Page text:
Dannemark's Les agrandissements du ciel en bleu is a semi-autobiographical novel set in Belgium. Belgian writers at the end of the twentieth century were known for their strong feelings of aversion, fatalism, and despair toward their own country, in which they believed indifference smothered thought. Dannemark expresses these same sentiments in his novel, while at the same time offering a note of hope for the future. In the story the protagonist, Theo returns to Brussels after a long absence, encounters old friends who have become bourgeois and dull, and then rediscovers himself in a jazz café. American jazz becomes his salvation. He laments that Belgium is dull and that many of its citizens have nervous problems, but he decides that it is not all bad—after all, Belgium has twenty different breads, which he feels is worth something—and that he will return to the woman he formerly loved. Dannemark fills the book with wit and wisdom, according to reviewers, a technique World Literature Today critic Judith L. Greenberg found somewhat tedious; she commented, for instance, on the inclusion of sayings observed on bumper stickers and T-shirts, such as "Don't follow me, I'm lost too." Morsels of popular culture also fill the book, including quotes from writers and movie stars such as Ingrid Bergman, and Dannemark features landscapes that remind him of artists' paintings. The concluding sentiment of the novel, according to Greenberg, is that "the only way to avoid more or less constant despair is to live each day as an entire world and to love someone."
Dannemark is suspicious of books about events or books founded on arguments that are too strong. He claims that each of his novels is associated very closely with a certain group of his poems. For him, the tie between the two is indispensable: poetry and prose are two approaches to the same thing, and pairing them results in a family of books very solidly joined together. Many of his works have titles involving water and rain, such as Qu'il pleuve, Dans les jardins mouillés entre Arras et Bruxelles, and Les eaux territoriales, while La grève des archéologues is set in the waters of Venice. Dannemark has said that he only noticed this commonality after he had written and titled his works, but that it goes along with his habitual conjoining of poetry and prose written on similar themes.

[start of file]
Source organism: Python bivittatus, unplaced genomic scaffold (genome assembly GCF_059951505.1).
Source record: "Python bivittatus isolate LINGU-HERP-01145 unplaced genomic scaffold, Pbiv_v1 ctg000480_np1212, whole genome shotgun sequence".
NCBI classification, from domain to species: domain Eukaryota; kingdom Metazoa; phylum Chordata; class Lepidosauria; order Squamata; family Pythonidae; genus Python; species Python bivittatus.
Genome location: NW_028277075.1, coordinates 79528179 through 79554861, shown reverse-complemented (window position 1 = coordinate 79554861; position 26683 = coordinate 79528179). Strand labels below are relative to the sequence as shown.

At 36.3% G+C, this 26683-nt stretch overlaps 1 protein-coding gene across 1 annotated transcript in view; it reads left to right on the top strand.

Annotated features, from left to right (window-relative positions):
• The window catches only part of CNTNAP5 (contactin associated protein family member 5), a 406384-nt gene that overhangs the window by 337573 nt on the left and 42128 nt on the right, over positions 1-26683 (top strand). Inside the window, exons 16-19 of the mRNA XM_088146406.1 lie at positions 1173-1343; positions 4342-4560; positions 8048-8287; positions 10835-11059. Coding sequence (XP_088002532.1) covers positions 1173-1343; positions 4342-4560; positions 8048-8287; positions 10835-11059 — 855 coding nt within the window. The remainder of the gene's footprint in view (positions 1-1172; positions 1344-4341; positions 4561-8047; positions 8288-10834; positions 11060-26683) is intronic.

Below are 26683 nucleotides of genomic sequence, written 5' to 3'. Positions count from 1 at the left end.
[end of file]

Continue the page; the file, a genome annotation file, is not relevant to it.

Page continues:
Living and writing in Belgium, Dannemark has published most of his books in France, including at publisher Le Castor Astral, where he works as an editor. This is in keeping with the typical practice of Belgian writers, who have by and large avoided claiming a national identity in favor of exposing their books to more readers by publishing in Paris instead of in their homeland. Some eighty percent of Belgian writers choose to have their work published in France; Jean-Jacques Brochier, editor of Magazine littéraire, once joked that half of all French authors in the 1990s were Belgian, referring to Dannemark, as well as such writers as Conrad Detrez, Dominique Rolin, and Hergé, the creator of Tintin. Dannemark has claimed that it took him a long time to accept that he is a writer. For years he refused to travel to Paris to meet in person with his own editor, finally making the trip for the first time after his fourth novel. He eventually came to terms with his career by likening being a writer to having blue eyes, a fact of life that must merely be accepted because it cannot be changed.
BIOGRAPHICAL AND CRITICAL SOURCES:
World Literature Today, autumn, 1992, Judith L. Greenberg, review of Les agrandissements du ciel en bleu, p. 688.
Cineature, http://cineature.lasecte.com/ (August 21, 2001), "Francis Dannemark."
FNAC, http://www.fnac.fr/ (August 21, 2001), interview with Francis Dannemark.
Frank 15 Online: Belgium, http://www.gyoza.com/ (August 21, 2001), Jean-Luc Outers, "Belgium: A Literature Apart."